In the future,” Andy Warhol once said, “everyone will be world-famous for 15 minutes.” Mr. Warhol’s premonition seems to have come true in our popular culture—the world of Snooki, JWoww and Honey Boo Boo. Or has it? And what exactly did Mr. Warhol mean? The historian Benjamin H. D. Buchloh tells us that what Warhol was trying to say was that the “hierarchy of subjects worthy to be represented [by artists] will someday be abolished.” That seems like a stretch, even for our increasingly relativistic sensibilities. A world without a hierarchy of values, in art or anywhere else, is inhuman and unlikely.
This issue of America indicates as much. In addition to the review  by Leo J. O’Donovan, S.J., of a recent exhibition of Mr. Warhol’s work, whose fame is, for better or for worse, in its 48th or 49th year, this issue also explores the lives  of the church’s 20th-century martyrs, those whose “fame” is, dogmatically speaking, eternal.
Life this side of heaven is a spatio-temporal mix of St. Augustine’s two cities, an amalgam of the fleeting and the everlasting. A Christian, of course, is supposed to have his or her global positioning system set for the City of God rather than the City of Man. All those billions of tweets, however, can interfere with the satellite signal, so the church gives us some other markers for the journey, some ways of re-calculating the route. In the lives of the saints and martyrs (some famous, some not) we find roadmaps to holiness; we find Christians who set their hearts on the good and the true, the everlasting. As a result, a funny thing happened: these Christians found the faith, hope and charity they needed to make their earthly pilgrimage.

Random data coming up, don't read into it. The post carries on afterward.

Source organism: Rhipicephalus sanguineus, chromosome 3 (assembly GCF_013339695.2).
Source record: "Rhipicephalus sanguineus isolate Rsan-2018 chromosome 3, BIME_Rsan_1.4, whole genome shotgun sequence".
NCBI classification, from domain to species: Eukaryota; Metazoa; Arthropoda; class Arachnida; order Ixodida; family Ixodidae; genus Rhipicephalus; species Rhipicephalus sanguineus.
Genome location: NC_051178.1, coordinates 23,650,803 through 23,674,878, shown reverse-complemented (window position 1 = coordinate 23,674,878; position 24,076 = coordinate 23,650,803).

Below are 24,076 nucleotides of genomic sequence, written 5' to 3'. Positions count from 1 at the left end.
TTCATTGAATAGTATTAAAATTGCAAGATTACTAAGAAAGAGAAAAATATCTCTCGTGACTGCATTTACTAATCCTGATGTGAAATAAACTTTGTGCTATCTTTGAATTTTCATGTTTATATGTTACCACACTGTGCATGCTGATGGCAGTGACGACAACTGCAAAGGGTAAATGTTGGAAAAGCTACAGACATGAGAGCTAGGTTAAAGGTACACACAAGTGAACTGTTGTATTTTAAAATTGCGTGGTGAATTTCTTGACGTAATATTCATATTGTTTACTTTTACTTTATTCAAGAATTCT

To be honest, as a boy I found the lives of the saints really quite boring. I was making a common mistake. I thought that holiness was just about following the rules. In fact, it’s still tempting to think that. When we hear, for example, “Blessed are the poor in spirit, for theirs is the kingdom of heaven,” we are tempted to think, “Ah, I just need to be poor in spirit and then I’ll be a saint and heaven will be mine.” We might even start out on some kind of self-improvement project, an attempt to make ourselves poor in spirit, the way one might sign up for a class at the local Y. The truth, however, is that we don’t make ourselves saints. In fact, not even the church “makes” saints. Only God makes a person holy, the grace of God within us, transforming us, changing us. That’s not to say that we just sit back and let it happen. We must say yes to God’s invitation to holiness. And if we are to have the strength to say yes, then our eyes must be fixed on the things above, on the One who is above.
The glimpse of the eternal that gave the saints and martyrs the strength to live in their earthly moment was not a glimpse of some eternal law but an encounter with the God of love. In the midst of their great diversity, what all the saints and martyrs have in common is the simple fact that they were in love—with God and with God’s creation. It was this love that gave meaning and direction to their lives. In other words, their lives were more about faithfulness in relationship than obedience to the rules. Rules matter, of course, but discipleship is about a good deal more than mere discipline.
God knows it isn’t easy. It never was. The lives of the saints, however, demonstrate that our yes is possible, even in a broken world. Mr. Warhol may or may not have been right about fame. And as this week’s editorial  makes clear, the price of fame in contemporary America is far too high. Ultimately, however, the lives of the saints and martyrs demonstrate that holiness, not fame, is what matters most. And that prize, God willing, lasts a lot longer than 15 minutes; indeed, it is eternal.